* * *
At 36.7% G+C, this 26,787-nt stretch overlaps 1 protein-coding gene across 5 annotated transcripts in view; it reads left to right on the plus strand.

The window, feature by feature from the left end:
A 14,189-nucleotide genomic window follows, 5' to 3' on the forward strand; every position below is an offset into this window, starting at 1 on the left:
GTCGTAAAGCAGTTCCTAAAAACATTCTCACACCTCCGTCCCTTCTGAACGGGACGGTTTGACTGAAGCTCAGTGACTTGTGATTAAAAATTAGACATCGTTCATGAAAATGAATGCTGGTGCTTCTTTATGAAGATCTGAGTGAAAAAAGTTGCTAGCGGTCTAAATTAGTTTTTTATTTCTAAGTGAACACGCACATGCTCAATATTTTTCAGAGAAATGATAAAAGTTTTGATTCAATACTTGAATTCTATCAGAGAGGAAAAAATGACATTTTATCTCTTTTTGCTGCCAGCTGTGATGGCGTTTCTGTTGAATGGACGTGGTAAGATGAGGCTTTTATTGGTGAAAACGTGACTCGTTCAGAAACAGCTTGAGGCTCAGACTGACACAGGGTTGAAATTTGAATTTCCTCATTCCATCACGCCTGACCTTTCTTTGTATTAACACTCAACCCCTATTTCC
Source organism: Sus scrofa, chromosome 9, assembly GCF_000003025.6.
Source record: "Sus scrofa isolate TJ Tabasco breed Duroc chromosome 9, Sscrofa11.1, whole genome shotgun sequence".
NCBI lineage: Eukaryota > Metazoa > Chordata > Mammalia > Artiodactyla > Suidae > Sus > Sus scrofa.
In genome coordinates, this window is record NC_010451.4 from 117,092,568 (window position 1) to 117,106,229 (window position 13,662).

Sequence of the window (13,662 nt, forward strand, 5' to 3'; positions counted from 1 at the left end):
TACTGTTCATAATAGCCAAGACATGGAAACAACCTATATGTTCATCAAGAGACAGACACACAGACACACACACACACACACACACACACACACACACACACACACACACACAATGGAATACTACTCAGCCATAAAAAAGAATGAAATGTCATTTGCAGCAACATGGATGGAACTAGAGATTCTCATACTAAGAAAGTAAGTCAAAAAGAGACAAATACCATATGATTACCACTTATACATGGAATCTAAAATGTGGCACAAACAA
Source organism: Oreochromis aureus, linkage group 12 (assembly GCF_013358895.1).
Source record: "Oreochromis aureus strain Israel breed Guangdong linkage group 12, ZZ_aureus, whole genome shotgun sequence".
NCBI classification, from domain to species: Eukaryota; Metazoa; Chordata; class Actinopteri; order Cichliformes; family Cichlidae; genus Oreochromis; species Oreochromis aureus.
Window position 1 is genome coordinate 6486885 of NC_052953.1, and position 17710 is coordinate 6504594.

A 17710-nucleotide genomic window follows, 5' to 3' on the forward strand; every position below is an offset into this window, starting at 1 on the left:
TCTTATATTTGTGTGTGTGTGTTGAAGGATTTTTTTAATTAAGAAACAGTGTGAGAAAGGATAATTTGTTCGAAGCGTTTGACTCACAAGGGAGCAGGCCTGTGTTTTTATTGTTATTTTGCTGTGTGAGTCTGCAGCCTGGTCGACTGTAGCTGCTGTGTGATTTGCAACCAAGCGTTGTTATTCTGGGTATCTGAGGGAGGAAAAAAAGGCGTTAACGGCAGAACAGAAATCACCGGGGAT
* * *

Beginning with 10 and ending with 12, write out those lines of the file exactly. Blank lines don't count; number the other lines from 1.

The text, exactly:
TACTGTTCATAATAGCCAAGACATGGAAACAACCTATATGTTCATCAAGAGACAGACACACAGACACACACACACACACACACACACACACACACACACACACACACACACAATGGAATACTACTCAGCCATAAAAAAGAATGAAATGTCATTTGCAGCAACATGGATGGAACTAGAGATTCTCATACTAAGAAAGTAAGTCAAAAAGAGACAAATACCATATGATTACCACTTATACATGGAATCTAAAATGTGGCACAAACAA
Source organism: Oreochromis aureus, linkage group 12 (assembly GCF_013358895.1).
Source record: "Oreochromis aureus strain Israel breed Guangdong linkage group 12, ZZ_aureus, whole genome shotgun sequence".